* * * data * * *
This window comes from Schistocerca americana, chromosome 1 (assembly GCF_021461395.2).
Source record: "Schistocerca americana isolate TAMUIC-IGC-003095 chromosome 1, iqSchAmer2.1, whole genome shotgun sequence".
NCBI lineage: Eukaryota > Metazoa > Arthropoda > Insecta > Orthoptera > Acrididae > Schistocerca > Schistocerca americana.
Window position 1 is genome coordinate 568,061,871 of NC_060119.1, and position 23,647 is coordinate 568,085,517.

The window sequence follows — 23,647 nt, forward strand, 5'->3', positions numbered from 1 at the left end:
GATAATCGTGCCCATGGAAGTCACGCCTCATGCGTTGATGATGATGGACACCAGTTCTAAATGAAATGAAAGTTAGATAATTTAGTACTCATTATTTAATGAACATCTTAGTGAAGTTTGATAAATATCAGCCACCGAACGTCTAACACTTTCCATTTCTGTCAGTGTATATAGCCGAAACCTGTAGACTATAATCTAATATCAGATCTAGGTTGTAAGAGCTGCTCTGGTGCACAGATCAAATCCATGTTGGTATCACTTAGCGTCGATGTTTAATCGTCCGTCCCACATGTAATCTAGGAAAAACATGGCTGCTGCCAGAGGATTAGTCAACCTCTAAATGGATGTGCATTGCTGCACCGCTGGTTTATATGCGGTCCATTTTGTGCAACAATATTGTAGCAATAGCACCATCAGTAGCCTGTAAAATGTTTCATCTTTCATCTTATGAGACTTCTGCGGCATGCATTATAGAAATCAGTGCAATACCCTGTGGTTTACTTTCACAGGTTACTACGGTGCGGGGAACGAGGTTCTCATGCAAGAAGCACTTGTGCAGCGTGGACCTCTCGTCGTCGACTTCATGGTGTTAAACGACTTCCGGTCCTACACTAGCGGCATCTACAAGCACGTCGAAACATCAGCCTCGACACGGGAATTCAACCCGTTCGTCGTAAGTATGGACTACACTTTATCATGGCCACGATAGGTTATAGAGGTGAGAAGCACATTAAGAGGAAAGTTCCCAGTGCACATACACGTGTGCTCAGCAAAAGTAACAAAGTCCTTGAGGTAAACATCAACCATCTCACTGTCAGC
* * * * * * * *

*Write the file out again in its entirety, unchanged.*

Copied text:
This window comes from Schistocerca americana, chromosome 1 (assembly GCF_021461395.2).
Source record: "Schistocerca americana isolate TAMUIC-IGC-003095 chromosome 1, iqSchAmer2.1, whole genome shotgun sequence".
NCBI lineage: Eukaryota > Metazoa > Arthropoda > Insecta > Orthoptera > Acrididae > Schistocerca > Schistocerca americana.
Window position 1 is genome coordinate 568,061,871 of NC_060119.1, and position 23,647 is coordinate 568,085,517.

The window sequence follows — 23,647 nt, forward strand, 5'->3', positions numbered from 1 at the left end:
GATAATCGTGCCCATGGAAGTCACGCCTCATGCGTTGATGATGATGGACACCAGTTCTAAATGAAATGAAAGTTAGATAATTTAGTACTCATTATTTAATGAACATCTTAGTGAAGTTTGATAAATATCAGCCACCGAACGTCTAACACTTTCCATTTCTGTCAGTGTATATAGCCGAAACCTGTAGACTATAATCTAATATCAGATCTAGGTTGTAAGAGCTGCTCTGGTGCACAGATCAAATCCATGTTGGTATCACTTAGCGTCGATGTTTAATCGTCCGTCCCACATGTAATCTAGGAAAAACATGGCTGCTGCCAGAGGATTAGTCAACCTCTAAATGGATGTGCATTGCTGCACCGCTGGTTTATATGCGGTCCATTTTGTGCAACAATATTGTAGCAATAGCACCATCAGTAGCCTGTAAAATGTTTCATCTTTCATCTTATGAGACTTCTGCGGCATGCATTATAGAAATCAGTGCAATACCCTGTGGTTTACTTTCACAGGTTACTACGGTGCGGGGAACGAGGTTCTCATGCAAGAAGCACTTGTGCAGCGTGGACCTCTCGTCGTCGACTTCATGGTGTTAAACGACTTCCGGTCCTACACTAGCGGCATCTACAAGCACGTCGAAACATCAGCCTCGACACGGGAATTCAACCCGTTCGTCGTAAGTATGGACTACACTTTATCATGGCCACGATAGGTTATAGAGGTGAGAAGCACATTAAGAGGAAAGTTCCCAGTGCACATACACGTGTGCTCAGCAAAAGTAACAAAGTCCTTGAGGTAAACATCAACCATCTCACTGTCAGC